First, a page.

July 4, 2011

In his book The 7 Habits of Highly Effective People, Stephen Covey asks his readers to meditate on their own funeral. Think about what you would like people to say at your funeral — a family member, a friend, a co-worker and a member of your church.

Performing this meditation diligently should help a person, Covey maintains, to "begin with the end in mind." It should bring a person to a greater realization of what is and what is not most important in life.

In his Introduction to the Devout Life, St. Francis de Sales goes about 10 times better than Covey. That is, he provides 10 meditations to help a person follow through on the theme of last week's article - purging one's life of every trace of sin.

Francis' meditations cover the following topics:

  • Our creation.
  • The end for which we were created.
  • God's gifts to us.
  • Sin.
  • Death.
  • Judgment.
  • Hell.
  • Heaven.
  • The choice for heaven.
  • The choice to lead a devout life.

It is beyond the capacity of this series of articles to present those meditations in anything approaching their fullness. My suggestion, rather, is that readers get their hands on Francis' book and give time and effort to meditating on those 10 themes in the way Francis suggests. It could be a life-changing experience.

Covey, one might observe, has a different end in mind than does St. Francis. Covey purports to be leading his readers to become "highly effective," while Francis wants to lead us to "the devout life."

But the two ends do have a common foundation. Either path requires that one become a highly integrated person, a person who has appropriated the meaning of his or her life in an eternal light. Either way, one will not get far unless one engages in what the spiritual masters call recollection.

To become recollected, it is not sufficient to work in the garden or spend a week holidaying in the mountains, as restorative as those tasks may be. Nor is it enough to write poetry, play music or read theology. The restorative effects of these undertakings do not endure.

What can endure is a fearless examination of one's own life in the context of things of ultimate significance. Francis says the fruit of this examination "is a strong living conviction of the great evils sin brings upon us. In this way, we arrive at a deep, intense contrition."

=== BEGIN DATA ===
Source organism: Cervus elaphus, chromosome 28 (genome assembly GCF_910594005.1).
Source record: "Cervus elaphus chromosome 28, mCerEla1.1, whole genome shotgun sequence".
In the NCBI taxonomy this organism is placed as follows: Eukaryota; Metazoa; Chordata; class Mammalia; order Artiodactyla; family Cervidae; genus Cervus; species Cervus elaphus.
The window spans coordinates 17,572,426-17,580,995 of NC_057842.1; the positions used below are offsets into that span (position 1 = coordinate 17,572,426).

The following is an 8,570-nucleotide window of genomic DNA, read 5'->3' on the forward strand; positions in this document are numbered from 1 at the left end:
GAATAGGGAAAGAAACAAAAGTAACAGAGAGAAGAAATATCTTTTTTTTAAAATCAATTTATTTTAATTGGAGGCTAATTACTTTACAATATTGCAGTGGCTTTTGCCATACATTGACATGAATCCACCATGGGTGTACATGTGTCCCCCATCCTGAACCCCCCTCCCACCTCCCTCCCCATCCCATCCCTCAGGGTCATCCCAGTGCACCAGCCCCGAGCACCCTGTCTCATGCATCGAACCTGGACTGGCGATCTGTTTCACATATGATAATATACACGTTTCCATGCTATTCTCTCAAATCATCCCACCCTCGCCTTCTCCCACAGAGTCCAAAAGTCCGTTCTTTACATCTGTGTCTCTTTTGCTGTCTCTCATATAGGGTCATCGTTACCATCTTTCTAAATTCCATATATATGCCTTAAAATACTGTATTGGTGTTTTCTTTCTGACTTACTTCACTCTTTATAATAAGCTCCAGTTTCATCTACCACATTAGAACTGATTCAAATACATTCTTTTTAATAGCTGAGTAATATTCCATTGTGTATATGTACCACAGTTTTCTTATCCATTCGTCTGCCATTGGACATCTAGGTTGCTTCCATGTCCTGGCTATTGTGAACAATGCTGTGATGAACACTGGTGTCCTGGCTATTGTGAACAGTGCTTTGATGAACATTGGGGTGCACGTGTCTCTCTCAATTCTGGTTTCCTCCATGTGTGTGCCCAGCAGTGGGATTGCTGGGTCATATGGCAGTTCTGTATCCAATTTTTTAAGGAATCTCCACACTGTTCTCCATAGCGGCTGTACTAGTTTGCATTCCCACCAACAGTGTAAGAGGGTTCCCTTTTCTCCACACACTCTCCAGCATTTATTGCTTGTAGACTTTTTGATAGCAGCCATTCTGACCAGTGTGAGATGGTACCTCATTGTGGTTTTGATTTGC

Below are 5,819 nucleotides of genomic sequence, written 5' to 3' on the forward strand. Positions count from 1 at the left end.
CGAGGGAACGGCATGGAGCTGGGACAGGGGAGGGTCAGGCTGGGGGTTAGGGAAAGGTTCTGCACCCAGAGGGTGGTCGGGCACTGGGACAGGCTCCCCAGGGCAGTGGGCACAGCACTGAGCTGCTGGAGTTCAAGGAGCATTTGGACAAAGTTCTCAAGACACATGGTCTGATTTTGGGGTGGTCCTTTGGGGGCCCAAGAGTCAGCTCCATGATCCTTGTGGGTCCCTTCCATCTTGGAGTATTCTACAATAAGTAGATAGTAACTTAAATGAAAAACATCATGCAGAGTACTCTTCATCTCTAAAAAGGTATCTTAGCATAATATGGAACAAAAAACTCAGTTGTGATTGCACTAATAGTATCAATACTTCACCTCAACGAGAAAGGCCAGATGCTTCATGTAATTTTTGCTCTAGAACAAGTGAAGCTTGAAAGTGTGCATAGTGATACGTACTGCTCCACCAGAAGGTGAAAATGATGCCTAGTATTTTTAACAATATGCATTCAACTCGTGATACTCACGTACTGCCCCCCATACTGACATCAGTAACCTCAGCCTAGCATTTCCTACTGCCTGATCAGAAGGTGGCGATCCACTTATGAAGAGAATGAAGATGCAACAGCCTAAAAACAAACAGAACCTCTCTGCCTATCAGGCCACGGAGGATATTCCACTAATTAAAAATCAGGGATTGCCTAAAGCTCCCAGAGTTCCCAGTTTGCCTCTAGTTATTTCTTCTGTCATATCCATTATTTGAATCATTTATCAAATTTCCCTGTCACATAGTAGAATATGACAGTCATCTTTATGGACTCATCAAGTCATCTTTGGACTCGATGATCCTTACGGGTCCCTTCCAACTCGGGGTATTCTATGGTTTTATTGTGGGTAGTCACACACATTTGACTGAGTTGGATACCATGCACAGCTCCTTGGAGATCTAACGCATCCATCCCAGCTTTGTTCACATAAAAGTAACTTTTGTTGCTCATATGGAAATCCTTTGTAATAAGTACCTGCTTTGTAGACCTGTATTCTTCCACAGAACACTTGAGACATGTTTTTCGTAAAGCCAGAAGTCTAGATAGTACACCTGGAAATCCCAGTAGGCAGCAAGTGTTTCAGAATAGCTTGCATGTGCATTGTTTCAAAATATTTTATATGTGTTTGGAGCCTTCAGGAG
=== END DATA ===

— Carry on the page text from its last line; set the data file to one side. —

Meditating on what you would like people to say at your funeral can lead to a fuller, more focused life


Meditating on what you would like people to say at your funeral can lead to a fuller, more focused life

Some today will be bothered by any focus on sin and sinfulness. It is a form of illness, they say, to be wracked with guilt. We should focus on the positive, not the negative.

While it is true that one can suffer from scrupulosity, it is folly to think one can get one's spiritual life in order by ignoring one's faults.


Certainly, any serious athlete realizes he or she must pinpoint and eradicate habitual shortcomings in order to achieve peak performance. No top athletes see this naming of one's faults as a form of psychological abuse. Why then do we believe we will be damaged by drawing attention to our spiritual and moral failings?

St. Francis' book on the devout life will soon enough move on to ways that we focus on the things of heaven. Before that can happen, however, we must become freed of the things that attach us to the earth.

Confronting our sins is, for Francis, a positive endeavour. We honour God by humbly admitting our sins. "Sin is shameful only when we commit it; when it has been converted by confession and repentance, it becomes honourable and salutary."

Francis' 10 meditations challenge us to go much further than identifying our sin. They call us to place ourselves before God in humility and to see our lives in their full eternal context before the Lord. The goal is not to load us down with guilt but to lift us up and rejuvenate us for the life to which God is calling us.